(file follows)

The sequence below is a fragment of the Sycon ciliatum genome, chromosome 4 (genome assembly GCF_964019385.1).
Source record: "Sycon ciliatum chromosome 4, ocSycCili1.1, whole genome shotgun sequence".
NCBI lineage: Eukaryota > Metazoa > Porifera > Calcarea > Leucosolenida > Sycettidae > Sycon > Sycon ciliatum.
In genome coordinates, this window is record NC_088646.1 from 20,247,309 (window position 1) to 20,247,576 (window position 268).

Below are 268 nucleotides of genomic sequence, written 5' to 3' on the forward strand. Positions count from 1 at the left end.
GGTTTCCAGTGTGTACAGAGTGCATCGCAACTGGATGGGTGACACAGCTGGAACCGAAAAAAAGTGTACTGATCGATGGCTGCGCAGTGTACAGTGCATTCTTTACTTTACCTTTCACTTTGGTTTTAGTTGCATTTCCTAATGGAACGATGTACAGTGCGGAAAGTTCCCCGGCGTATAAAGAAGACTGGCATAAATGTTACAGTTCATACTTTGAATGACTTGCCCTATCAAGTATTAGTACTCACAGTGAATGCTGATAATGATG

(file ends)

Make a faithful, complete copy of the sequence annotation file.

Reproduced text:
The sequence below is a fragment of the Sycon ciliatum genome, chromosome 4 (genome assembly GCF_964019385.1).
Source record: "Sycon ciliatum chromosome 4, ocSycCili1.1, whole genome shotgun sequence".
NCBI lineage: Eukaryota > Metazoa > Porifera > Calcarea > Leucosolenida > Sycettidae > Sycon > Sycon ciliatum.
In genome coordinates, this window is record NC_088646.1 from 20,247,309 (window position 1) to 20,247,576 (window position 268).

Below are 268 nucleotides of genomic sequence, written 5' to 3' on the forward strand. Positions count from 1 at the left end.
GGTTTCCAGTGTGTACAGAGTGCATCGCAACTGGATGGGTGACACAGCTGGAACCGAAAAAAAGTGTACTGATCGATGGCTGCGCAGTGTACAGTGCATTCTTTACTTTACCTTTCACTTTGGTTTTAGTTGCATTTCCTAATGGAACGATGTACAGTGCGGAAAGTTCCCCGGCGTATAAAGAAGACTGGCATAAATGTTACAGTTCATACTTTGAATGACTTGCCCTATCAAGTATTAGTACTCACAGTGAATGCTGATAATGATG